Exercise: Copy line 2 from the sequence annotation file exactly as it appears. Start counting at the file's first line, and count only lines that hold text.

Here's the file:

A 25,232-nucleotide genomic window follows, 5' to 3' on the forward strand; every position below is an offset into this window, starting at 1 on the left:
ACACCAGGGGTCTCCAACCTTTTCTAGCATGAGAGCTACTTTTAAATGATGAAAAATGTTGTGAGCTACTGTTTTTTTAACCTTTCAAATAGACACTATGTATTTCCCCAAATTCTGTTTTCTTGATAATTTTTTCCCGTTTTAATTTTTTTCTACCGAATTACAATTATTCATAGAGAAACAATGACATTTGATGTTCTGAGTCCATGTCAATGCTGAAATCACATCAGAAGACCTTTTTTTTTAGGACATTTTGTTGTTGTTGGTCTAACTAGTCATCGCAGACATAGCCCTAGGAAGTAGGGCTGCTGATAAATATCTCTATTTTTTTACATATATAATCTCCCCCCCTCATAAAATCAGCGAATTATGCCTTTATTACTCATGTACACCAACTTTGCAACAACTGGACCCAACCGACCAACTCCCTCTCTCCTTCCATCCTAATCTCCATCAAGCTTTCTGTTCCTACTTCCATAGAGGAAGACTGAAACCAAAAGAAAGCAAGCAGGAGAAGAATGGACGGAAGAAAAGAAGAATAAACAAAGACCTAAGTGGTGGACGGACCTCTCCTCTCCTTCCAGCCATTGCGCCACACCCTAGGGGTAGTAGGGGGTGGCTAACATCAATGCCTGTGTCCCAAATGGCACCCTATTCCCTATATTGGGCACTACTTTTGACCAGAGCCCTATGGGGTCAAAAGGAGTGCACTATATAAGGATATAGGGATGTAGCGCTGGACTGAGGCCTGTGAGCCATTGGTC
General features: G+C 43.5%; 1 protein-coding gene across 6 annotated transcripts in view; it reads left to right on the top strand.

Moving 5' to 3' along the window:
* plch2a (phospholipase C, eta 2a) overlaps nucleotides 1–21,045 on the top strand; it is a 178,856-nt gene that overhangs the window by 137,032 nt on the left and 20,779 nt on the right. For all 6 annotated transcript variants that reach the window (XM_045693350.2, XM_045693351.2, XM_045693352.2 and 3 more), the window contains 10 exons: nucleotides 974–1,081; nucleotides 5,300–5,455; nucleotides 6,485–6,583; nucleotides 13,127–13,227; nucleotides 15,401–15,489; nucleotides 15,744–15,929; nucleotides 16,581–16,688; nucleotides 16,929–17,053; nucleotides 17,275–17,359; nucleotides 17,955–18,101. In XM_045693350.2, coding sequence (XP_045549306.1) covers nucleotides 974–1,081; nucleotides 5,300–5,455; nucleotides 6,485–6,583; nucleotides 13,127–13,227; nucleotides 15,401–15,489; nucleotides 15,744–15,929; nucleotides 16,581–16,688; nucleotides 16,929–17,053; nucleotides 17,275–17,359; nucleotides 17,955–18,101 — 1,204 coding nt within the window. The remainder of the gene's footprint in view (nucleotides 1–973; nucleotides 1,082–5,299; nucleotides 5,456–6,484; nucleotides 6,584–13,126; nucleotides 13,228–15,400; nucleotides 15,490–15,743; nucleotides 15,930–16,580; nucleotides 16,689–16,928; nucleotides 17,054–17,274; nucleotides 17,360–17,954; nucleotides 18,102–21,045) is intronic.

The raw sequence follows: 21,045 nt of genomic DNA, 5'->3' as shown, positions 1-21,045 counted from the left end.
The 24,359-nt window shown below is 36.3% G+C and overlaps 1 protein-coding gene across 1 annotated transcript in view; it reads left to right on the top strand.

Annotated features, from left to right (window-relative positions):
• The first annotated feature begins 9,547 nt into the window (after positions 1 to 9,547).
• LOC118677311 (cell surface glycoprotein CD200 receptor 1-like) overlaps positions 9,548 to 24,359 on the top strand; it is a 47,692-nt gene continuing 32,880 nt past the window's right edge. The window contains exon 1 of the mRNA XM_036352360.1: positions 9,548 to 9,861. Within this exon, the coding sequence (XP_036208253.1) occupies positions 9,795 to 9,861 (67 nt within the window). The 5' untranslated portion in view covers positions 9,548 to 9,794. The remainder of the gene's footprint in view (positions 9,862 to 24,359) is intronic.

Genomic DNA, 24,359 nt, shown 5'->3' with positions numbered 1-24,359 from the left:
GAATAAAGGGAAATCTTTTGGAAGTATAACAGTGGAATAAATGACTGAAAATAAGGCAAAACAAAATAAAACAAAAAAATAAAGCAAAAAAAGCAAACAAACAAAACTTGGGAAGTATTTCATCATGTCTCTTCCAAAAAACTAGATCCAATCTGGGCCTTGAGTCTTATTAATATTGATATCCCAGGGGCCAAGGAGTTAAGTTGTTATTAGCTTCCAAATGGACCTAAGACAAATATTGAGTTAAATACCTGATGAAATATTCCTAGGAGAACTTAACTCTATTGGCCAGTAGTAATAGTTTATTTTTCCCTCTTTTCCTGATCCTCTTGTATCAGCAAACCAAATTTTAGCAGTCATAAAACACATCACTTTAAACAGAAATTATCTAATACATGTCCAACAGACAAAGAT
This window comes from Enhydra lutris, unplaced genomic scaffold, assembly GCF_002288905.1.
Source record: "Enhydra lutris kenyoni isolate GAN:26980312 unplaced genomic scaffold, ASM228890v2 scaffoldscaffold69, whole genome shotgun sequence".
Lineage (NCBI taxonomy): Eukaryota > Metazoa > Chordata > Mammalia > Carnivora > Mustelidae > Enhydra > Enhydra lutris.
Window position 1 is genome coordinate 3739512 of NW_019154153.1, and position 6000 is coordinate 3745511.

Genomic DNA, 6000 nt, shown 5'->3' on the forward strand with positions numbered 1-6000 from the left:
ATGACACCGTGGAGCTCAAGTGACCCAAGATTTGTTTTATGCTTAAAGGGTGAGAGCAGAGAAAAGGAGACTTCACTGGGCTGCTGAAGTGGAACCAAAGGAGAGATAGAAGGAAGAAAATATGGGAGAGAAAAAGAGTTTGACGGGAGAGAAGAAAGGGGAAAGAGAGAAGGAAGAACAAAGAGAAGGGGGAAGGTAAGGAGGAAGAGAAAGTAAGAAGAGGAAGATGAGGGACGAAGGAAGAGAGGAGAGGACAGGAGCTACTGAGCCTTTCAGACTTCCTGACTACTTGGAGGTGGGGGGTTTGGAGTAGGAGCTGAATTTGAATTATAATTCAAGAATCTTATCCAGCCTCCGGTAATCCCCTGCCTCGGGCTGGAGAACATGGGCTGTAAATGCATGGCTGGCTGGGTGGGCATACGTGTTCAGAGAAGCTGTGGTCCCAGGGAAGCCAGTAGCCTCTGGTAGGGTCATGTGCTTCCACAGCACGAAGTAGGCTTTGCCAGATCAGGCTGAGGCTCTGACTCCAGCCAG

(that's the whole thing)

ACACCAGGGGTCTCCAACCTTTTCTAGCATGAGAGCTACTTTTAAATGATGAAAAATGTTGTGAGCTACTGTTTTTTTAACCTTTCAAATAGACACTATGTATTTCCCCAAATTCTGTTTTCTTGATAATTTTTTCCCGTTTTAATTTTTTTCTACCGAATTACAATTATTCATAGAGAAACAATGACATTTGATGTTCTGAGTCCATGTCAATGCTGAAATCACATCAGAAGACCTTTTTTTTTAGGACATTTTGTTGTTGTTGGTCTAACTAGTCATCGCAGACATAGCCCTAGGAAGTAGGGCTGCTGATAAATATCTCTATTTTTTTACATATATAATCTCCCCCCCTCATAAAATCAGCGAATTATGCCTTTATTACTCATGTACACCAACTTTGCAACAACTGGACCCAACCGACCAACTCCCTCTCTCCTTCCATCCTAATCTCCATCAAGCTTTCTGTTCCTACTTCCATAGAGGAAGACTGAAACCAAAAGAAAGCAAGCAGGAGAAGAATGGACGGAAGAAAAGAAGAATAAACAAAGACCTAAGTGGTGGACGGACCTCTCCTCTCCTTCCAGCCATTGCGCCACACCCTAGGGGTAGTAGGGGGTGGCTAACATCAATGCCTGTGTCCCAAATGGCACCCTATTCCCTATATTGGGCACTACTTTTGACCAGAGCCCTATGGGGTCAAAAGGAGTGCACTATATAAGGATATAGGGATGTAGCGCTGGACTGAGGCCTGTGAGCCATTGGTC